We are planning on doing quite a few 8' x 4' beds, over time, and I'm sure some will be double and some will be single, but just to get started, we have already acquired 40 blocks and I'd love to be able to get "something" layed out before the snow starts flying this year.

What would you do???

Also, since we're using cinder blocks, do we need to use mortar or just dry stack them?? Figure Boffer would know that one Wink

Thanks in advance for your input and advice!



I'm not sure what you mean when you say when you single stack they will be 16" deep anyway. The blocks are 8" high each, so single level would be 8", double 16".



Here is pictures & info from when I built mine 2 blocks high:



https://squarefoot.forumotion.com/t5172-my-new-garden-and-helpers



It is a 4'x8' inside dimensions(outside it is 5'x9' as I used the narrower, cheaper, lighter 6x8x16 blocks). If I were going to redo it I would make that 4'x8'outside dimensions. It is difficult to reach some parts especially with the trellis(s) in place. I am very happy with the height. It is so easy to work on.



I put metal lath down to keep out gophers, then dry stacked the blocks in a staggered pattern (for more strength). I pounded in rebar thru the blocks or outside them in a few places to hold them in place. That was in february and it is holding well plus it will be fairly easy to change if I want to.



To fill I started with a couple of inches of dirt and manure, then put down several layers of paperwoven feed sacks as my weed barrior. I figure I probably ended up with 8-10" of MM with some extra compost thrown in.



I also used some leftover blocks for a small, single high squash bed. The squash quickly over took everthing so I did not have to get down there to weed or harvest:) so it worked fine. The squash are on a trellis.



I just scored a good deal on 3 old security doors to use as a base for my new beds. No gophers going thru them. Plus they are strong enough to be a base for a couple of table tops by putting them up on blocks.
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Post  wncsohn 9/28/2011, 4:26 pm

Hmm.. guess what I said was confusing ... I thought by putting (total) in parenthases it would clarify I meant 2 single stack boxes at 8" depth each ... i.e. 16" total, lol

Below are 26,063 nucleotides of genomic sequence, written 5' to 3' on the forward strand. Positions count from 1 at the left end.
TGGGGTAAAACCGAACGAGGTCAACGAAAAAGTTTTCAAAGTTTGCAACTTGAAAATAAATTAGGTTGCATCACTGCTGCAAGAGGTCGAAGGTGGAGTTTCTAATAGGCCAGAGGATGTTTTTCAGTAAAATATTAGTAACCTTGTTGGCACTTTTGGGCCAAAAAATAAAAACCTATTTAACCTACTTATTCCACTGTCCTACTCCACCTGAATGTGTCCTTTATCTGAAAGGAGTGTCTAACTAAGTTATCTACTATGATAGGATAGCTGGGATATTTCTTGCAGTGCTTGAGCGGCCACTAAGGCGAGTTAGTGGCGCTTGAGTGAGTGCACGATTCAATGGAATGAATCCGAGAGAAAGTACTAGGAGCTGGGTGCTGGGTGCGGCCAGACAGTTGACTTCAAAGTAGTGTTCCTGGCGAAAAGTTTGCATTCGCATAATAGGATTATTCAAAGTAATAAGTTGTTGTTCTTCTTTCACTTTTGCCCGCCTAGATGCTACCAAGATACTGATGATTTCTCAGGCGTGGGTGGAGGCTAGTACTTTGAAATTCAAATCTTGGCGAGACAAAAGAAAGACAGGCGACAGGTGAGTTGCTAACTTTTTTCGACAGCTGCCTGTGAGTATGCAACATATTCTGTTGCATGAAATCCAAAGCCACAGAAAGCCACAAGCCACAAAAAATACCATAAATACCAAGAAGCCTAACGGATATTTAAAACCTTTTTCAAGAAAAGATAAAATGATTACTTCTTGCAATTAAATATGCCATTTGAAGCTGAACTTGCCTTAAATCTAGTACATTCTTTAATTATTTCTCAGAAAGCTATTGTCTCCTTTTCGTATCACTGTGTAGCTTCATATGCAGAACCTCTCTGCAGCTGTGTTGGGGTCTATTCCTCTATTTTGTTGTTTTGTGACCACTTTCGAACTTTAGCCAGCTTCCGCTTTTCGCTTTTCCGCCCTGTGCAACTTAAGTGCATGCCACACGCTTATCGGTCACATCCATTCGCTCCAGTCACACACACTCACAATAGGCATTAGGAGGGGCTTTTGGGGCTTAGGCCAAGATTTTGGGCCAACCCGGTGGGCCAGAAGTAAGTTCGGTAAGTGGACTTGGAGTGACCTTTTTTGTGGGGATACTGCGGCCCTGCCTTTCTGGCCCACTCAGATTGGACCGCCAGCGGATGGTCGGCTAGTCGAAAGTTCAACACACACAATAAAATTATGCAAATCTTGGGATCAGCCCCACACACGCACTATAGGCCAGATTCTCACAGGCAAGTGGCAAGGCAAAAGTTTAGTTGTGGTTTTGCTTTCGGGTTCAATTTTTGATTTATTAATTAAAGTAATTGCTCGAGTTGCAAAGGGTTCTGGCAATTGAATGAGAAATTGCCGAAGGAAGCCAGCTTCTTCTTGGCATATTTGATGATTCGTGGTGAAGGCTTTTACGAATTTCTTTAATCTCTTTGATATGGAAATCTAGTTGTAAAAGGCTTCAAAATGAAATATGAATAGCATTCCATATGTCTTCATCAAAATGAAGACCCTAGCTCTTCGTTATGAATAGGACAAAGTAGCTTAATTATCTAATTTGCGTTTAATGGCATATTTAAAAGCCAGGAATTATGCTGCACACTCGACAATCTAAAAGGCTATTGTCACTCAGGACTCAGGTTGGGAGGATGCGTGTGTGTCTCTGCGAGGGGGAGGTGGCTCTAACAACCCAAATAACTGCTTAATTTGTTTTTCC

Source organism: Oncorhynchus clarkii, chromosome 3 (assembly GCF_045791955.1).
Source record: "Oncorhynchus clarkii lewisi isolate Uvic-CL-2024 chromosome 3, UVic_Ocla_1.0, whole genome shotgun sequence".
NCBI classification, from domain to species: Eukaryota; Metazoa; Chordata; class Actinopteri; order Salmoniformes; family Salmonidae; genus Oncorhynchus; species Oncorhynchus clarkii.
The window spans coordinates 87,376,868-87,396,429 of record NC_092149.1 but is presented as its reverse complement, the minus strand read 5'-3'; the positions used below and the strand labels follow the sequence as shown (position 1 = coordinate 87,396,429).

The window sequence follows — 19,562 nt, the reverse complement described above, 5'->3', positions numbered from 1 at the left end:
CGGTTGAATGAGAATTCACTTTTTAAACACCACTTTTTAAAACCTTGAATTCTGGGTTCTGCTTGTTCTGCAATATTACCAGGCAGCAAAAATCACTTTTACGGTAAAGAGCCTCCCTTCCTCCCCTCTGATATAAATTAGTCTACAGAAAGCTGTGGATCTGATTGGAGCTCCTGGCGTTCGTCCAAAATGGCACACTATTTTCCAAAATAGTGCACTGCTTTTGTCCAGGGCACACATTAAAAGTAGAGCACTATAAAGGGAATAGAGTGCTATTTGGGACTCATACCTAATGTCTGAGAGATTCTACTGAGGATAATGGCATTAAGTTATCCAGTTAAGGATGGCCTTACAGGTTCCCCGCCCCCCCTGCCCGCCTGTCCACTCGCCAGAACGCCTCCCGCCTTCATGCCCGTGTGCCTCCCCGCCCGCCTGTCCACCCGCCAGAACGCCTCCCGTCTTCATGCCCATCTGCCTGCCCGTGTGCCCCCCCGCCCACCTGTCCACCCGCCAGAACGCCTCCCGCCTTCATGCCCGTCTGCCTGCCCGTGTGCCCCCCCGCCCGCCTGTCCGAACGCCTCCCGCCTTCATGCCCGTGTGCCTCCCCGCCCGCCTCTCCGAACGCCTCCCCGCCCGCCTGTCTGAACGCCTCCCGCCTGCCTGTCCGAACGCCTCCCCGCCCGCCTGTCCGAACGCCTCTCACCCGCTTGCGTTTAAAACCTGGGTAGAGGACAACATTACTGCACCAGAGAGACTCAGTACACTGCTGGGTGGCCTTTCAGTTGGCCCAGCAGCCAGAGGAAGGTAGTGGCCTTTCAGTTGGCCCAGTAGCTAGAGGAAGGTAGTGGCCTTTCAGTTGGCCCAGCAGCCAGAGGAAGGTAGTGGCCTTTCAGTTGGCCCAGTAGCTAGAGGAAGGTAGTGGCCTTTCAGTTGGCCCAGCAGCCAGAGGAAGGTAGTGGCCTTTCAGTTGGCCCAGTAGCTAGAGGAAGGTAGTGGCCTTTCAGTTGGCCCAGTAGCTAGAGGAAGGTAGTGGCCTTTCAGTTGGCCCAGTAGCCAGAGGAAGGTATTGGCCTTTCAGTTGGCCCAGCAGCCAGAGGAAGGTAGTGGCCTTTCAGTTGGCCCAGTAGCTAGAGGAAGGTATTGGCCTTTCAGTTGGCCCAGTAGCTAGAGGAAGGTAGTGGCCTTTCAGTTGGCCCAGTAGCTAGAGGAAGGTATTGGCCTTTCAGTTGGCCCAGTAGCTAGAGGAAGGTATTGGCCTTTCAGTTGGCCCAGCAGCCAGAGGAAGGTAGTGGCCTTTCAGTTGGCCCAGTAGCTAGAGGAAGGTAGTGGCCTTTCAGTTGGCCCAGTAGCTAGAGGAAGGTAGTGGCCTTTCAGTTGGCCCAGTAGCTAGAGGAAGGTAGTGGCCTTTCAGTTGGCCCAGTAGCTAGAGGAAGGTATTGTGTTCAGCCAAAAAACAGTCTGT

One 8' x 4' x 16" DOUBLE stacked bed with have either ...

  1. 8" deep of sand & 8" deep of MM or
  2. 16" deep of MM

Two 8' x 4' x 8" SINGLE stacked beds would both have 8" of MM (8" x 2 = 16")

Double stack would give ease of sitting to garden when needed.

Single stack would give 2x the gardening space.

Does that make a bit more sense? I'm not trying to be complicated! Seriously! Embarassed


Either way, I'm hoping to get the bed(s) laid out before winter hits, and the MM into them. That way I can simply cover them with plastic to "overwinter" then have them ready and raring to go come spring!

Lindacol - cool! Looks like you dry stacked. Which is kinda what I want to do but DH ... ermm ... being who he is ... wanted to go all out with morter mix, re-bar .. the whole nine yards! Sometimes he likes to make things a whole lot more complicated than they need to be~! LOL

Boffer - I kinda was thinking about being able to plant an herb or two or some pretty flowers in the "holes" !! Maybe not every one of them, but at least a few! All those empty holes would bug me eventually.

I like the idea of just putting "sticks" in the holes and packing them really well with dirt (every other one). My Motto is "The easier the better"

I'm not so concerned about the boxes themselves being "visually pleasing". My concern is the produce I grow in them be "visually pleasing"! As well as "gastrically pleasing!!!" LOL

Re: "The Trellis" I had actually contemplated doing a 3' wide trellis, then skip two feet and do another 3' wide trellis. That way it would be easier to get into the "center" of the back side of the garden. Also, some plants (i.e. watermelon, etc) require (basically) 2 SF spots, so I thought I could plant those on that inner 2' "space" ... darn ... describing things without pictures is so difficult sometimes, lol. i.e. leave that center 2' space empty.

X X X E E X X X
X X X X X X X X
X X X X X X X X
X X X X X X X X


Okay, before I complicate things even more I'm gonna close out this post, lol. Might add some later in another post! Smile
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Post  boffer 9/28/2011, 5:16 pm

@wncsohn wrote:...Which is kinda what I want to do but DH ... ermm ... being who he is ... wanted to go all out with morter mix, re-bar .. the whole nine yards! Sometimes he likes to make things a whole lot more complicated than they need to be~! LOL...
A good compromise would be to dry stack and then parge the wall. That would give it a stucco-like look; you wouldn't know it was cinder blocks.

This guy dry stacked a 2100 square foot house; then used nylon netting from the fabric store and a mortar blend to cover the sides of the house for strength and appearance. Minimal cost; mucho perspiration!
http://www.texasmusicforge.com/gimmeshelter1.html


@wncsohn wrote:...I kinda was thinking about being able to plant an herb or two or some pretty flowers in the "holes" !! Maybe not every one of them, but at least a few! All those empty holes would bug me eventually...